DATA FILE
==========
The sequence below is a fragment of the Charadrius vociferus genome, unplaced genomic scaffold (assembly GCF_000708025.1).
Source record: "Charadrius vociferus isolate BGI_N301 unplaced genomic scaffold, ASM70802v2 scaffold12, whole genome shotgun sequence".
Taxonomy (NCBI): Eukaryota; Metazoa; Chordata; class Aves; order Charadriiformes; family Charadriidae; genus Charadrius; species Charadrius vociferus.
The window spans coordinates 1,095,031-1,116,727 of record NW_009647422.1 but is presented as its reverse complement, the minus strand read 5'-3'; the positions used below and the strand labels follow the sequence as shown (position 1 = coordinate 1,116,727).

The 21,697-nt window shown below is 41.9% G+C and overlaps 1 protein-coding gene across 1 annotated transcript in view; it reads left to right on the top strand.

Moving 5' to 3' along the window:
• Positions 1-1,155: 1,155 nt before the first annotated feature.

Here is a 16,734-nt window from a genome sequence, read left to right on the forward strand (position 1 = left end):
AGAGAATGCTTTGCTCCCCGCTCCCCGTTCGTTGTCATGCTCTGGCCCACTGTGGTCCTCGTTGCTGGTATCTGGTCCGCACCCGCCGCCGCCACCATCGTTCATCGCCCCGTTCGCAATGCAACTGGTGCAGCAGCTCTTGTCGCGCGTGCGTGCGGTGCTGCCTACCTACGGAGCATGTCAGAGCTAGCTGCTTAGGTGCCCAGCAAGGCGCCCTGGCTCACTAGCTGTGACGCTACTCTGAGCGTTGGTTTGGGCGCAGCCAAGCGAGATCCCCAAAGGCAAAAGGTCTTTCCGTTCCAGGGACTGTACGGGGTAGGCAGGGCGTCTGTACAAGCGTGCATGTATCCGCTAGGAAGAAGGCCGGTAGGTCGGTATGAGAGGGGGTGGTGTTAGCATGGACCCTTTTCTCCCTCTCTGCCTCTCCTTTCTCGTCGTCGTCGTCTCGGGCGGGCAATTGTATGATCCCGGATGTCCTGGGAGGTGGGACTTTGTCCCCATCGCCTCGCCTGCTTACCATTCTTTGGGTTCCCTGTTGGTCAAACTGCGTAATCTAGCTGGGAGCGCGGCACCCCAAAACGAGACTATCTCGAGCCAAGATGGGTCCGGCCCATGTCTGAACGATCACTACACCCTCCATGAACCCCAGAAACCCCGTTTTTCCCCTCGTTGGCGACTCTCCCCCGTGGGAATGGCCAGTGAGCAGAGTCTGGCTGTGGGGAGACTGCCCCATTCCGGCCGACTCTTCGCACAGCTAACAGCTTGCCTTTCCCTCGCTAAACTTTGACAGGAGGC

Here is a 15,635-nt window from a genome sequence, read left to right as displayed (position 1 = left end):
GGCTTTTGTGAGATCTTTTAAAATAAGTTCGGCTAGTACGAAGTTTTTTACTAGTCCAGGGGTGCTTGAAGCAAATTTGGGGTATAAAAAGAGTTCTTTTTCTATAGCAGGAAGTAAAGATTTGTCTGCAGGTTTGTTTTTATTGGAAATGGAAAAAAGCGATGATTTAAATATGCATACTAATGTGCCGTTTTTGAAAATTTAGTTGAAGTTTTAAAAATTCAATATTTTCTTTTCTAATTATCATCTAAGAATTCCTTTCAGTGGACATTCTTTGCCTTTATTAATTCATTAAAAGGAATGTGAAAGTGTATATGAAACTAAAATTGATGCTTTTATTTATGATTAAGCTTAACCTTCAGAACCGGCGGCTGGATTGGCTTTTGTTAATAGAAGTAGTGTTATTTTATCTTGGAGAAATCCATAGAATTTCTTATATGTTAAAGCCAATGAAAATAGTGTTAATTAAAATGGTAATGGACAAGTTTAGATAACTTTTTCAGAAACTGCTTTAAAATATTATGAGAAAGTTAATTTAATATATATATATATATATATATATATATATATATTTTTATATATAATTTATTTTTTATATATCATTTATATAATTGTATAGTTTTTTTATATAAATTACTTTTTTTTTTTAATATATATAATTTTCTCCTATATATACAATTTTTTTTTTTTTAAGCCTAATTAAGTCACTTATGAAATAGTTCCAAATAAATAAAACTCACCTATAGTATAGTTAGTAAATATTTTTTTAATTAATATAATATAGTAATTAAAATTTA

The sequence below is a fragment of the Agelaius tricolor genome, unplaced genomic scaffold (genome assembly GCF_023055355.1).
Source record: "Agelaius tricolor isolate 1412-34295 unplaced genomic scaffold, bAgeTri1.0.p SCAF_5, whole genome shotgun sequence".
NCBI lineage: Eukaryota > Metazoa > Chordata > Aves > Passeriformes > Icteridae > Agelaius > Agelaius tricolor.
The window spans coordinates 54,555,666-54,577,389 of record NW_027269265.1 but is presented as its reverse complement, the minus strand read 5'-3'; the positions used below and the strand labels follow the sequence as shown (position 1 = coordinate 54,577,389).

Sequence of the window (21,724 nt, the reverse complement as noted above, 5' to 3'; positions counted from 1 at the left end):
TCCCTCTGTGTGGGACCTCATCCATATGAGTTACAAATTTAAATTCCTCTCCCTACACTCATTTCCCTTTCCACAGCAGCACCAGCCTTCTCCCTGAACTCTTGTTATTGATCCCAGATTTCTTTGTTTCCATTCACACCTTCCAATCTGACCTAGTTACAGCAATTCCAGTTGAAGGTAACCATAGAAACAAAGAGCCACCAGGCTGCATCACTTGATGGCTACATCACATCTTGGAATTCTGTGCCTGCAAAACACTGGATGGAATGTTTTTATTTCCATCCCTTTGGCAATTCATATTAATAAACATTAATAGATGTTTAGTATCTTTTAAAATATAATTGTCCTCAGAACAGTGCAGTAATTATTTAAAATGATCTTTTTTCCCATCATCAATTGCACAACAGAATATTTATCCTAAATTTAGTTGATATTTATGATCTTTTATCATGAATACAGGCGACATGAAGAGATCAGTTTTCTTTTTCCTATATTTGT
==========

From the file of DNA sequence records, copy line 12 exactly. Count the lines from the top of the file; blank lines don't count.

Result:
The sequence below is a fragment of the Agelaius tricolor genome, unplaced genomic scaffold (genome assembly GCF_023055355.1).